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Food aggression

This is a discussion on Food aggression within the Horse Training forums, part of the Training Horses category

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        12-01-2013, 04:01 PM
      #11
    Super Moderator
    I am with Cherie on this one. If he attacks over food then when he doesn't like something else he might well do the same again.

    When a horse comes at me because it is being fed I will give it it's feed in the bucket wrapped straight around its head, hard and I will continue to go on the attack chasing it backwards around the stable until it is sitting in its manger biting its toenails.
    I will then walk out and leave it to eat its feed off the floor.

    I do not tolerate any food aggression at all. I expect to be able to go I to a stable whilst a horse is eating, top up its water, skip out any droppings and that horse will continue to eat but will automatically move over without a thought of kicking or being anything else but nice and polite.

    I had a horse come to me whilst the owner was on holiday. I was told to halter him before feeding to lead him whilst I put the food in the manger and lead him back to the door, go out the door and remove the halter. Oh boy, the time that would take if I had to do it with every horse!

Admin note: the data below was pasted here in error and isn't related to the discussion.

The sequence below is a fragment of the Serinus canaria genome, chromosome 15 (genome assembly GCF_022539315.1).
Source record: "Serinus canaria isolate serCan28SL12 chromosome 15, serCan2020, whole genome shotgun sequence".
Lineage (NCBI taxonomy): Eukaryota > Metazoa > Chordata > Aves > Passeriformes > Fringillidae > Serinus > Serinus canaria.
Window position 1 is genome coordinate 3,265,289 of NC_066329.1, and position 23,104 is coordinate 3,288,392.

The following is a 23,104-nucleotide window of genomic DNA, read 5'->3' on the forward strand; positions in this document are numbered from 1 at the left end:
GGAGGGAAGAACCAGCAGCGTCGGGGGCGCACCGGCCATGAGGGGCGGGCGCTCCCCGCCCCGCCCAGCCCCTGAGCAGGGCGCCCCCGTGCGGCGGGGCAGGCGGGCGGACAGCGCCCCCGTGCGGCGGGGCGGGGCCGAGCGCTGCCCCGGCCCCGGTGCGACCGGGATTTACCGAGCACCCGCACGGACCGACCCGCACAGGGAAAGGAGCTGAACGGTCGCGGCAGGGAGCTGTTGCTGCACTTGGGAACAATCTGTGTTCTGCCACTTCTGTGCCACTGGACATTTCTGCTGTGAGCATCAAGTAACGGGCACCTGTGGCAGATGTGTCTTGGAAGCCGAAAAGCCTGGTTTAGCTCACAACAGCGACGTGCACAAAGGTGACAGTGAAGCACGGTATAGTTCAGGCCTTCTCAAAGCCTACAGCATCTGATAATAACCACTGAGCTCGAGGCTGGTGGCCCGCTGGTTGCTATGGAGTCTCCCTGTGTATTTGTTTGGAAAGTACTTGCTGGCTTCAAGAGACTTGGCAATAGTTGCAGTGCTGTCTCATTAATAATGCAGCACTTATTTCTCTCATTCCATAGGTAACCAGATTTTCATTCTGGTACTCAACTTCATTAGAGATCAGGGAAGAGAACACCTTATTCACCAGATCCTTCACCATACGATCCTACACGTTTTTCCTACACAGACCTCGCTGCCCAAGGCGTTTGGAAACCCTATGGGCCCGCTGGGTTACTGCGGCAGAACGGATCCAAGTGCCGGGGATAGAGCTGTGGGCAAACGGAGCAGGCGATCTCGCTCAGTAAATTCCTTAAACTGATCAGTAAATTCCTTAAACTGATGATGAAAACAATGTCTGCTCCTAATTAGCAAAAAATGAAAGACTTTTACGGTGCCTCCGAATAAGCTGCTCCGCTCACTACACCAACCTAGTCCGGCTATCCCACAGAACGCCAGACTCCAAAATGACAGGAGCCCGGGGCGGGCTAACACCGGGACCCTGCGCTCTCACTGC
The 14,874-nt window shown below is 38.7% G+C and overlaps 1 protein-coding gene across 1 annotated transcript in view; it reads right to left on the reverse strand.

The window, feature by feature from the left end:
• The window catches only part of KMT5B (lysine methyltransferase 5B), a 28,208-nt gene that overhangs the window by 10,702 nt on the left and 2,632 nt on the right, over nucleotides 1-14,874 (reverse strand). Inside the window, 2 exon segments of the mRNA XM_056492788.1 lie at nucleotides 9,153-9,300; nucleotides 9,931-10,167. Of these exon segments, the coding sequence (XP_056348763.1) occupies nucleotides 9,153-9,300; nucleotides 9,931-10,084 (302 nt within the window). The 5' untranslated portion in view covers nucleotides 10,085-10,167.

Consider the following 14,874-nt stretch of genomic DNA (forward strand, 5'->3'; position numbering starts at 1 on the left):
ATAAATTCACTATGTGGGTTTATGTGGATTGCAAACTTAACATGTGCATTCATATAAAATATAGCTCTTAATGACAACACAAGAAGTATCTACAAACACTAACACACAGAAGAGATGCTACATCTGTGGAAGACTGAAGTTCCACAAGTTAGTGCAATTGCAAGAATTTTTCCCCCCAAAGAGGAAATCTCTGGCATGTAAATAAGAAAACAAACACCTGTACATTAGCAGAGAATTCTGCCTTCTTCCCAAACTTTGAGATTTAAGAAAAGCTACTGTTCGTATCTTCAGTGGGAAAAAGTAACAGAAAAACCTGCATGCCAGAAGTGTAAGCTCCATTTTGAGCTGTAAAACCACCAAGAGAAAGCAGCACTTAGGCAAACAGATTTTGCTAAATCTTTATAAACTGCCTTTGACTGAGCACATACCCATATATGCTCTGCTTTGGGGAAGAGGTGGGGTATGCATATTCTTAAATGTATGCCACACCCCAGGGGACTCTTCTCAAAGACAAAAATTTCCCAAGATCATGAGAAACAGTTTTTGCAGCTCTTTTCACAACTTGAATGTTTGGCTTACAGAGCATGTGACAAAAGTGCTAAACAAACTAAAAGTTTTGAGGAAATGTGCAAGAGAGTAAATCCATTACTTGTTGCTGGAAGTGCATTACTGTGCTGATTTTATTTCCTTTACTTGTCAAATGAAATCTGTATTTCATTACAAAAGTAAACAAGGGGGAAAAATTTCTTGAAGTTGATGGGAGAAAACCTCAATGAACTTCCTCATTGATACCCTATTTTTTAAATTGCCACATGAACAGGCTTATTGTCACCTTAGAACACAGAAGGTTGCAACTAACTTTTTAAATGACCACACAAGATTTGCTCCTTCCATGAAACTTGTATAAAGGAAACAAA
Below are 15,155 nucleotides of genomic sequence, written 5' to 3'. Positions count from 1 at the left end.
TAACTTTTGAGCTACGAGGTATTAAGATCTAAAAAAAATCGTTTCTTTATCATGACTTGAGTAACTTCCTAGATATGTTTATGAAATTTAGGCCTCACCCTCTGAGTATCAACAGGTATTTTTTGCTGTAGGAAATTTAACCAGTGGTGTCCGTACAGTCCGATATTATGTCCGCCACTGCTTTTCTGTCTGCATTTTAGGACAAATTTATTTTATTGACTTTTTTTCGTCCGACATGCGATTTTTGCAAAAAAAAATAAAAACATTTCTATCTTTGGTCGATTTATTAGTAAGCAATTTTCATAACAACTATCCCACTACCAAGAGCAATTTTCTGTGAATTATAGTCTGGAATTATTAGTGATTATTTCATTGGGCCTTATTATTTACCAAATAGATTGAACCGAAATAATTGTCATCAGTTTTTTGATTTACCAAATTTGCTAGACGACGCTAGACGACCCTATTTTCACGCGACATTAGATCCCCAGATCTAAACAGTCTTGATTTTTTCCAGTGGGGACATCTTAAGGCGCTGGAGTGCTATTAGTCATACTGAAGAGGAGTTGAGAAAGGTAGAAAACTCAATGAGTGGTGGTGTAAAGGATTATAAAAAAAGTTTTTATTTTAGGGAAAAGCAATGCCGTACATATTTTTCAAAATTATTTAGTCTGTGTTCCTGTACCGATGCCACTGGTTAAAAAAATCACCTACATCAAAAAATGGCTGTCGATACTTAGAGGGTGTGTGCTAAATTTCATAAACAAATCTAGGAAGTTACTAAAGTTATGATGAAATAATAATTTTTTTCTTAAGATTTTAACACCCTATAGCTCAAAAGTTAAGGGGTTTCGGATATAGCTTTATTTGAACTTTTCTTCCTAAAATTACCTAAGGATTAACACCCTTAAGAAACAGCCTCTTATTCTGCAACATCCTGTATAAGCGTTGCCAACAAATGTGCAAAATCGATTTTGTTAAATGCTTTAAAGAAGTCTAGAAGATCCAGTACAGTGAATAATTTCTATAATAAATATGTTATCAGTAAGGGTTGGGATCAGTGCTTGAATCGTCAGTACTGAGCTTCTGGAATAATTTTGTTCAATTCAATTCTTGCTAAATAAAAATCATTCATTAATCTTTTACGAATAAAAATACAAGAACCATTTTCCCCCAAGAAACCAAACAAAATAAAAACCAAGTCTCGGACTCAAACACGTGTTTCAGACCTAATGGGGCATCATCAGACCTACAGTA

I start the way I mean to go on and put his feed in a deep bucket, fed him in the manger at the back of the stable and he immediately started to kick. I held the bucket at arms length so he kicked it. The bucket went spinning, hit the wall, bounced beautifully, hitting him on the head - which had stopped eating when he hit the bucket. It frightened the heck out of him and as he spun away so I kicked the bucket between his legs and kept doing so as he rushed around the stable.
    Next morning I walked in and fed him. One word and he moved over to allow me out and never a thought of kicking. Cured with me in one short sharp lesson. He never did it with his owner either.
    I will say I was most surprised that this horse had been allowed to do this because his owner was a very experienced international event rider. She did ask of I had given him a hiding and I could in all honestly I say that I had not laid a finger on him!